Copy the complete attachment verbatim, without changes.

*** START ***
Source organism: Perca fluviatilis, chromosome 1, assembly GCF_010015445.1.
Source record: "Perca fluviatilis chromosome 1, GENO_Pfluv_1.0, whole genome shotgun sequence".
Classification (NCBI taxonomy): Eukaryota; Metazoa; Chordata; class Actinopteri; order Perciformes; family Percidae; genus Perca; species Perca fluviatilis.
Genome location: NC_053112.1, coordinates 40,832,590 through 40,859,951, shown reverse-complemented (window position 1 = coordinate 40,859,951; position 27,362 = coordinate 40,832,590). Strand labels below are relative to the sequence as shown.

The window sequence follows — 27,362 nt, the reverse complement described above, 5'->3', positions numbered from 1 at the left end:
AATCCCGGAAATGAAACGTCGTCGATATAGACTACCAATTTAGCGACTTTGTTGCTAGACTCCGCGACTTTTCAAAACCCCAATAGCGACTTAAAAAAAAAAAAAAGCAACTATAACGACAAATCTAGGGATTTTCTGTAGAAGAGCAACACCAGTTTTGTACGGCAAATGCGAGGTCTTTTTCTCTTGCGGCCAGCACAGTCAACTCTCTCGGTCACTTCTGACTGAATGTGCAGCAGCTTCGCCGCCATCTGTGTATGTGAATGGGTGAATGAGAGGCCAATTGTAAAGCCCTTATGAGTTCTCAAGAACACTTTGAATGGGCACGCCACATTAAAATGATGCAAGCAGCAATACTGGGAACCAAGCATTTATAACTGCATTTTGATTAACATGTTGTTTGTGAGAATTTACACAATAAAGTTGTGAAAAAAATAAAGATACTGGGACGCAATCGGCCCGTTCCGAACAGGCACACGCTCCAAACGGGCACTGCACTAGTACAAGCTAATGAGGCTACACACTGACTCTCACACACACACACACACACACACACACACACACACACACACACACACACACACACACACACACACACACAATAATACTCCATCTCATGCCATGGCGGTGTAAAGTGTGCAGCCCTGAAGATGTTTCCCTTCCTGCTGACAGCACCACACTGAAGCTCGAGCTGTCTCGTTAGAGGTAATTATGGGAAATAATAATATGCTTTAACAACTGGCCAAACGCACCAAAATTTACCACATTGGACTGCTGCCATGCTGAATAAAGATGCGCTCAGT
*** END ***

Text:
Source organism: Perca fluviatilis, chromosome 1, assembly GCF_010015445.1.
Source record: "Perca fluviatilis chromosome 1, GENO_Pfluv_1.0, whole genome shotgun sequence".
Classification (NCBI taxonomy): Eukaryota; Metazoa; Chordata; class Actinopteri; order Perciformes; family Percidae; genus Perca; species Perca fluviatilis.
Genome location: NC_053112.1, coordinates 40,832,590 through 40,859,951, shown reverse-complemented (window position 1 = coordinate 40,859,951; position 27,362 = coordinate 40,832,590). Strand labels below are relative to the sequence as shown.

The window sequence follows — 27,362 nt, the reverse complement described above, 5'->3', positions numbered from 1 at the left end:
AATCCCGGAAATGAAACGTCGTCGATATAGACTACCAATTTAGCGACTTTGTTGCTAGACTCCGCGACTTTTCAAAACCCCAATAGCGACTTAAAAAAAAAAAAAAGCAACTATAACGACAAATCTAGGGATTTTCTGTAGAAGAGCAACACCAGTTTTGTACGGCAAATGCGAGGTCTTTTTCTCTTGCGGCCAGCACAGTCAACTCTCTCGGTCACTTCTGACTGAATGTGCAGCAGCTTCGCCGCCATCTGTGTATGTGAATGGGTGAATGAGAGGCCAATTGTAAAGCCCTTATGAGTTCTCAAGAACACTTTGAATGGGCACGCCACATTAAAATGATGCAAGCAGCAATACTGGGAACCAAGCATTTATAACTGCATTTTGATTAACATGTTGTTTGTGAGAATTTACACAATAAAGTTGTGAAAAAAATAAAGATACTGGGACGCAATCGGCCCGTTCCGAACAGGCACACGCTCCAAACGGGCACTGCACTAGTACAAGCTAATGAGGCTACACACTGACTCTCACACACACACACACACACACACACACACACACACACACACACACACACACACACACACACACACACACAATAATACTCCATCTCATGCCATGGCGGTGTAAAGTGTGCAGCCCTGAAGATGTTTCCCTTCCTGCTGACAGCACCACACTGAAGCTCGAGCTGTCTCGTTAGAGGTAATTATGGGAAATAATAATATGCTTTAACAACTGGCCAAACGCACCAAAATTTACCACATTGGACTGCTGCCATGCTGAATAAAGATGCGCTCAGT